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Home > Blog > Estate Planning (Wills, Trusts, Deeds, Business Succession) > Probate And Estate Legal Issues After A Divorce

Probate And Estate Legal Issues After A Divorce


When you are in the middle of a divorce, the last thing on your mind will probably be estate planning, or probate matters. But many things in a divorce can affect your estate plan, and make an otherwise rock solid estate plan, vague, confusing, and possibly, the subject of contested probate litigation down the road.

Don’t Forget Your Estate Documents

When you are getting divorced, you should have an eye out for your estate plan. Contested probate matters often happen when people get divorced, and then never re-visit their estate documents to update them to account for their divorce. It may not even be a bad idea to visit your estate attorney, while your divorce is pending, as well as after the divorce is finalized.

Here are some problems people run into with states documents after a divorce, or things that people should remember to do to their estate plan after a divorce

Revoke the Will – You are legally allowed to amend a will, and you may be wondering why completely revoke a will, when it can just be amended. The answer is that divorce is such a major life event, that amendments may do more harm than good—they may create contradictions, and have so many changes, that it is unclear what parts of the original will are actually intact.

It may be better to start from scratch, for clarity’s sake, and create a brand new will, which revokes the prior one.

Update Beneficiaries – You may want to alter your estate documents, to remove your (soon to be) ex spouse, or other relatives of your ex spouse that were in your documents. Remember that there are other documents, aside from a will or a trust, that may also need to be amended. For example, a bank payable on death account may need to be altered to reflect a new beneficiary your power of attorney and healthcare documents may need revision and the deed to your primary residence may need to be adjusted.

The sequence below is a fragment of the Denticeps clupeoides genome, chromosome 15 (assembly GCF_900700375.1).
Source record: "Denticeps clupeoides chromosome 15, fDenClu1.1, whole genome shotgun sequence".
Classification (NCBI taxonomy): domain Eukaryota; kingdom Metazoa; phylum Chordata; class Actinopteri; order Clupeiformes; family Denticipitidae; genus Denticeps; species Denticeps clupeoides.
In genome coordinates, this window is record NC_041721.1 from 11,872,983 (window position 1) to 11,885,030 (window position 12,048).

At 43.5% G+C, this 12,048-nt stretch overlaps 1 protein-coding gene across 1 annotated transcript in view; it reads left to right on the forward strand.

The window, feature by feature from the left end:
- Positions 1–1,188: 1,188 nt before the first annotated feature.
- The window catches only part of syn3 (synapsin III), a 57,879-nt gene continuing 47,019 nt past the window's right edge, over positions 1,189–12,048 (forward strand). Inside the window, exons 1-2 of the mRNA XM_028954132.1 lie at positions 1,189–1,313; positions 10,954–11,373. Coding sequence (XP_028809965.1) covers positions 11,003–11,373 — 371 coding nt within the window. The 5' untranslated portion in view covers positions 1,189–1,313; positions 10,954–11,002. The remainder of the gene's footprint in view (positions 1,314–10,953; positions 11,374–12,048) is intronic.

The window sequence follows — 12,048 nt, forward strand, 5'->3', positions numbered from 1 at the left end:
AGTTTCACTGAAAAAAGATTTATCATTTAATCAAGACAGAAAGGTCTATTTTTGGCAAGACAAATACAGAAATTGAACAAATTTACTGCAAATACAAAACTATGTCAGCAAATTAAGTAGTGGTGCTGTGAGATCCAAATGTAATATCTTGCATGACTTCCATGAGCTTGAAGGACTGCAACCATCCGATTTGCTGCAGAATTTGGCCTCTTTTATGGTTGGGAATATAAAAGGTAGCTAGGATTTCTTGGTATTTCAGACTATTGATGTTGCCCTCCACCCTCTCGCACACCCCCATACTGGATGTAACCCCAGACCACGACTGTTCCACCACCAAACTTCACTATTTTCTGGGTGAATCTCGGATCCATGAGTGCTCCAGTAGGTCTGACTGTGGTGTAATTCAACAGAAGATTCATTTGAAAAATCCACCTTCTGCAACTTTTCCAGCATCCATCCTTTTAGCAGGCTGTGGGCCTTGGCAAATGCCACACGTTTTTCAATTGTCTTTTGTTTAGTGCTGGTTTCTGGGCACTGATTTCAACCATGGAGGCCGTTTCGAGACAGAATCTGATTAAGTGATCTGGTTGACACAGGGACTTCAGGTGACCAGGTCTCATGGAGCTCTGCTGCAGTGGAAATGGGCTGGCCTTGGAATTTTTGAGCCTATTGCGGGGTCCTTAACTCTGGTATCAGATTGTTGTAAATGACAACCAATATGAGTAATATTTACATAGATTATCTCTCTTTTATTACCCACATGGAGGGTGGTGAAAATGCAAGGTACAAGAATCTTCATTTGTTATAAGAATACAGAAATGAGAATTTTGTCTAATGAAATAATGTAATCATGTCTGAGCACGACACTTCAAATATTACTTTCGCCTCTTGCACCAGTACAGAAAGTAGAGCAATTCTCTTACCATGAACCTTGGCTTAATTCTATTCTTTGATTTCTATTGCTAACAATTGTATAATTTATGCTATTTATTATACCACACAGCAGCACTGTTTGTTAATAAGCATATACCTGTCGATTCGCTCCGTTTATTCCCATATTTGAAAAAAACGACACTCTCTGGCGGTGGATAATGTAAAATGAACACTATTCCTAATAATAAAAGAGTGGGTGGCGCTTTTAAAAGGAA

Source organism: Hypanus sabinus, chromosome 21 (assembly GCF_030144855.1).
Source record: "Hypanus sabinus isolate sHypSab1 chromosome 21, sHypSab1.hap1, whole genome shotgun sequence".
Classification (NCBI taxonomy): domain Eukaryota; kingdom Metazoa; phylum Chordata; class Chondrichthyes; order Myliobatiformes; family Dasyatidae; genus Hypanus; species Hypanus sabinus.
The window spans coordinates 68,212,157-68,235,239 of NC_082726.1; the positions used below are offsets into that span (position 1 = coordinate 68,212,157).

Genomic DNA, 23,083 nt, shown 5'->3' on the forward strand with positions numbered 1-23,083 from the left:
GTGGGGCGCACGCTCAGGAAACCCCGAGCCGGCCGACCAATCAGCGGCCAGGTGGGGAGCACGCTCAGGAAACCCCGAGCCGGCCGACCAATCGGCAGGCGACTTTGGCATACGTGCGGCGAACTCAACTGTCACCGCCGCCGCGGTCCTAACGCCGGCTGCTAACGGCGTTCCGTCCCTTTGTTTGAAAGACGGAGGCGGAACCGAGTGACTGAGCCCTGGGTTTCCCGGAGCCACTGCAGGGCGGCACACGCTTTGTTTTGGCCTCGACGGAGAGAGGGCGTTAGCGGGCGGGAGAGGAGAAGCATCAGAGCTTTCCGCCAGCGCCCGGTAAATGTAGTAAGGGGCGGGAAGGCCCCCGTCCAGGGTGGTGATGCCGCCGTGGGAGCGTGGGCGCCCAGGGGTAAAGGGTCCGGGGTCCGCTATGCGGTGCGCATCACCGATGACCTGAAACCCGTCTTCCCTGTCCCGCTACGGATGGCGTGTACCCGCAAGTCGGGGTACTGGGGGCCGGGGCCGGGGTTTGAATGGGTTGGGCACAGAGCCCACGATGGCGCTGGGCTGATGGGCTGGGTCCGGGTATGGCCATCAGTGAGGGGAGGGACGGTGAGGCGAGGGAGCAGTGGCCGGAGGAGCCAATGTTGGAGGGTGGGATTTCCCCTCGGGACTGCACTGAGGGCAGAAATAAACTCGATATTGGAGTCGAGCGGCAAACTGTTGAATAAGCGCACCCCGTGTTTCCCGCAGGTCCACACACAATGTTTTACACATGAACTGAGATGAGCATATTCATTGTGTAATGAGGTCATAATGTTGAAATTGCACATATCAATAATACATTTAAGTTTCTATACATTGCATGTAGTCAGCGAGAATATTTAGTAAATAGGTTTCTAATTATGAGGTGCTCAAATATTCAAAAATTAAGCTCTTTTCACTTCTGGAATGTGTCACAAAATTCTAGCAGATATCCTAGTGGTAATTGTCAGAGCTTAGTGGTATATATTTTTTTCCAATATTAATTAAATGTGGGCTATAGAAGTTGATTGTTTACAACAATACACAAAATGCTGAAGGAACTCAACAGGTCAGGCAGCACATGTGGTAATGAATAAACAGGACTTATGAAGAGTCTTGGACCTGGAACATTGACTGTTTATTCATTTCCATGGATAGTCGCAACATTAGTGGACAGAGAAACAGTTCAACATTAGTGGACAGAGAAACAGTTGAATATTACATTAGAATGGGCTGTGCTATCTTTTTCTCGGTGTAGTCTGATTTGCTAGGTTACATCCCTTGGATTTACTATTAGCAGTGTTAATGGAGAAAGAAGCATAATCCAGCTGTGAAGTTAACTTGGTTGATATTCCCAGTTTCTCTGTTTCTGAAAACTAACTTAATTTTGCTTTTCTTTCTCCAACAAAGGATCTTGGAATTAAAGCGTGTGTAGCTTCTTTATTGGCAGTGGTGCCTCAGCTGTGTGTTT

Guardianship – If you pass with minor children, the court will almost always give custody of the children to the surviving biological spouse. There isn’t much you can do to change that—designating someone else to watch over your kids won’t terminate the other biological parent’s parental rights.

Still, you do have the option of explaining why you don’t think the other parent would be fit to watch the kids in your estate documents. There’s no guarantee a judge listens to or reads what you have left, but it is at least a chance to have your voice be heard, in the event the court has some doubt over who should watch over the kids when you are gone if the kids are still minors.

Compliance with your Divorce Agreement – If your divorce settlement agreement has estate matters in them, or designates who will be left what, you may need to revise your estate documents to comply with the agreement. You may not want to do that, but should your estate documents conflict with a valid family court judgment that ratifies a settlement agreement, you could end up with a probate challenge to your estate documents.

The Law Offices of Larry E. Bray is ready to help. Contact West Palm Beach estate planning lawyer Larry E. Bray today to schedule a consultation about your estate documents, or any probate matters that you may have following major life events.




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